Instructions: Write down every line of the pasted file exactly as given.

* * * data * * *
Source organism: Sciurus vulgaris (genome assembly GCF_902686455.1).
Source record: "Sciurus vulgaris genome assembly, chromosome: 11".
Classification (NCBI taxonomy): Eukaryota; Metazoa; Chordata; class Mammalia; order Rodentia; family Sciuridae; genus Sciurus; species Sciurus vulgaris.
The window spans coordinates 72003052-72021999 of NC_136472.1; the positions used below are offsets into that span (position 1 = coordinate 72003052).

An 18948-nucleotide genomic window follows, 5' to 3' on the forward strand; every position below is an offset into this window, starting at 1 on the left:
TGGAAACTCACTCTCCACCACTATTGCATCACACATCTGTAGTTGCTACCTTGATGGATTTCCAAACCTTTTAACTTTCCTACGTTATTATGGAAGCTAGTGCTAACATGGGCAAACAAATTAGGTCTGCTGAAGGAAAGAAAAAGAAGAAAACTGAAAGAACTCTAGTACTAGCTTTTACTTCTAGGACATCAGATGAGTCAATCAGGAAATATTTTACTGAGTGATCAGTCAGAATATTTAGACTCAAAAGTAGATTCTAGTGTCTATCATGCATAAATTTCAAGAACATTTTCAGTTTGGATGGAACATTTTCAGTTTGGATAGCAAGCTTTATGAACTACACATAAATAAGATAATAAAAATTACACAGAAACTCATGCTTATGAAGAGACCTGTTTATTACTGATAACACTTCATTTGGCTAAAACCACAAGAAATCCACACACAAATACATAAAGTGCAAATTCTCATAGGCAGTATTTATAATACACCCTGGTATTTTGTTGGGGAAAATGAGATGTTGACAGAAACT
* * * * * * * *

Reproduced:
Source organism: Sciurus vulgaris (genome assembly GCF_902686455.1).
Source record: "Sciurus vulgaris genome assembly, chromosome: 11".
Classification (NCBI taxonomy): Eukaryota; Metazoa; Chordata; class Mammalia; order Rodentia; family Sciuridae; genus Sciurus; species Sciurus vulgaris.
The window spans coordinates 72003052-72021999 of NC_136472.1; the positions used below are offsets into that span (position 1 = coordinate 72003052).

An 18948-nucleotide genomic window follows, 5' to 3' on the forward strand; every position below is an offset into this window, starting at 1 on the left:
TGGAAACTCACTCTCCACCACTATTGCATCACACATCTGTAGTTGCTACCTTGATGGATTTCCAAACCTTTTAACTTTCCTACGTTATTATGGAAGCTAGTGCTAACATGGGCAAACAAATTAGGTCTGCTGAAGGAAAGAAAAAGAAGAAAACTGAAAGAACTCTAGTACTAGCTTTTACTTCTAGGACATCAGATGAGTCAATCAGGAAATATTTTACTGAGTGATCAGTCAGAATATTTAGACTCAAAAGTAGATTCTAGTGTCTATCATGCATAAATTTCAAGAACATTTTCAGTTTGGATGGAACATTTTCAGTTTGGATAGCAAGCTTTATGAACTACACATAAATAAGATAATAAAAATTACACAGAAACTCATGCTTATGAAGAGACCTGTTTATTACTGATAACACTTCATTTGGCTAAAACCACAAGAAATCCACACACAAATACATAAAGTGCAAATTCTCATAGGCAGTATTTATAATACACCCTGGTATTTTGTTGGGGAAAATGAGATGTTGACAGAAACT